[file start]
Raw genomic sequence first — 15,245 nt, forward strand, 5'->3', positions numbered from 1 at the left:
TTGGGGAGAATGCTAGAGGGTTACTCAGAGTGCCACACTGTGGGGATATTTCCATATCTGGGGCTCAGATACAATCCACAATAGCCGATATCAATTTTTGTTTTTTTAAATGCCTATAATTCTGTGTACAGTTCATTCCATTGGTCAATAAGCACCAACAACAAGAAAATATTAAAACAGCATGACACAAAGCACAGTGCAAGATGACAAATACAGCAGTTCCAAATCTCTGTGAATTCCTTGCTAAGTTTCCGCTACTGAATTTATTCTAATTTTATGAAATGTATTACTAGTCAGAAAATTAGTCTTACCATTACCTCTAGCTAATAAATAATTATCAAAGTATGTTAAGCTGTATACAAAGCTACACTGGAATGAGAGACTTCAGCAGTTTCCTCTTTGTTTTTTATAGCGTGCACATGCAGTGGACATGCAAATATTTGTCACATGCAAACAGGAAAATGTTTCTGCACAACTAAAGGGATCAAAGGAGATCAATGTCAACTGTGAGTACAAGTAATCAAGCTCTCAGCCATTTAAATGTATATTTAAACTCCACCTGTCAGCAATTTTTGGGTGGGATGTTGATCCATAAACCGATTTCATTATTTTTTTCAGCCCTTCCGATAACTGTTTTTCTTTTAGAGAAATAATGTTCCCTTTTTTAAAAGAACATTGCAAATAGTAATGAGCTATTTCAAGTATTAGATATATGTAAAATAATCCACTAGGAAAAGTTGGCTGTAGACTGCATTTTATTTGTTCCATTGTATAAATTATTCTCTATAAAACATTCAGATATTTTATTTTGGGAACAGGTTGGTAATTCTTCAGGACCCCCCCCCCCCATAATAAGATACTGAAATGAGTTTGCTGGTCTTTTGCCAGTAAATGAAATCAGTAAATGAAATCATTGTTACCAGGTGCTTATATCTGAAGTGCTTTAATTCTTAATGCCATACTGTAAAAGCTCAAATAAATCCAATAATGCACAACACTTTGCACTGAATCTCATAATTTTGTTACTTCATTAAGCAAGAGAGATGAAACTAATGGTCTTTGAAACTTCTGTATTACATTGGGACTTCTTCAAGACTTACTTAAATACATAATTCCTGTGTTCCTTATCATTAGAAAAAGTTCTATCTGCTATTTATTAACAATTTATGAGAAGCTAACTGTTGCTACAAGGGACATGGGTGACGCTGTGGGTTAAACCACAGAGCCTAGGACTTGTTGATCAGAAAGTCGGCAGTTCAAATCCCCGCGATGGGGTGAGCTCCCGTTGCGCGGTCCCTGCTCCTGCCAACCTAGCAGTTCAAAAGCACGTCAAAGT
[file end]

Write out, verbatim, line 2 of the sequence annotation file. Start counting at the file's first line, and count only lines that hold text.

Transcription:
TTGGGGAGAATGCTAGAGGGTTACTCAGAGTGCCACACTGTGGGGATATTTCCATATCTGGGGCTCAGATACAATCCACAATAGCCGATATCAATTTTTGTTTTTTTAAATGCCTATAATTCTGTGTACAGTTCATTCCATTGGTCAATAAGCACCAACAACAAGAAAATATTAAAACAGCATGACACAAAGCACAGTGCAAGATGACAAATACAGCAGTTCCAAATCTCTGTGAATTCCTTGCTAAGTTTCCGCTACTGAATTTATTCTAATTTTATGAAATGTATTACTAGTCAGAAAATTAGTCTTACCATTACCTCTAGCTAATAAATAATTATCAAAGTATGTTAAGCTGTATACAAAGCTACACTGGAATGAGAGACTTCAGCAGTTTCCTCTTTGTTTTTTATAGCGTGCACATGCAGTGGACATGCAAATATTTGTCACATGCAAACAGGAAAATGTTTCTGCACAACTAAAGGGATCAAAGGAGATCAATGTCAACTGTGAGTACAAGTAATCAAGCTCTCAGCCATTTAAATGTATATTTAAACTCCACCTGTCAGCAATTTTTGGGTGGGATGTTGATCCATAAACCGATTTCATTATTTTTTTCAGCCCTTCCGATAACTGTTTTTCTTTTAGAGAAATAATGTTCCCTTTTTTAAAAGAACATTGCAAATAGTAATGAGCTATTTCAAGTATTAGATATATGTAAAATAATCCACTAGGAAAAGTTGGCTGTAGACTGCATTTTATTTGTTCCATTGTATAAATTATTCTCTATAAAACATTCAGATATTTTATTTTGGGAACAGGTTGGTAATTCTTCAGGACCCCCCCCCCCCATAATAAGATACTGAAATGAGTTTGCTGGTCTTTTGCCAGTAAATGAAATCAGTAAATGAAATCATTGTTACCAGGTGCTTATATCTGAAGTGCTTTAATTCTTAATGCCATACTGTAAAAGCTCAAATAAATCCAATAATGCACAACACTTTGCACTGAATCTCATAATTTTGTTACTTCATTAAGCAAGAGAGATGAAACTAATGGTCTTTGAAACTTCTGTATTACATTGGGACTTCTTCAAGACTTACTTAAATACATAATTCCTGTGTTCCTTATCATTAGAAAAAGTTCTATCTGCTATTTATTAACAATTTATGAGAAGCTAACTGTTGCTACAAGGGACATGGGTGACGCTGTGGGTTAAACCACAGAGCCTAGGACTTGTTGATCAGAAAGTCGGCAGTTCAAATCCCCGCGATGGGGTGAGCTCCCGTTGCGCGGTCCCTGCTCCTGCCAACCTAGCAGTTCAAAAGCACGTCAAAGT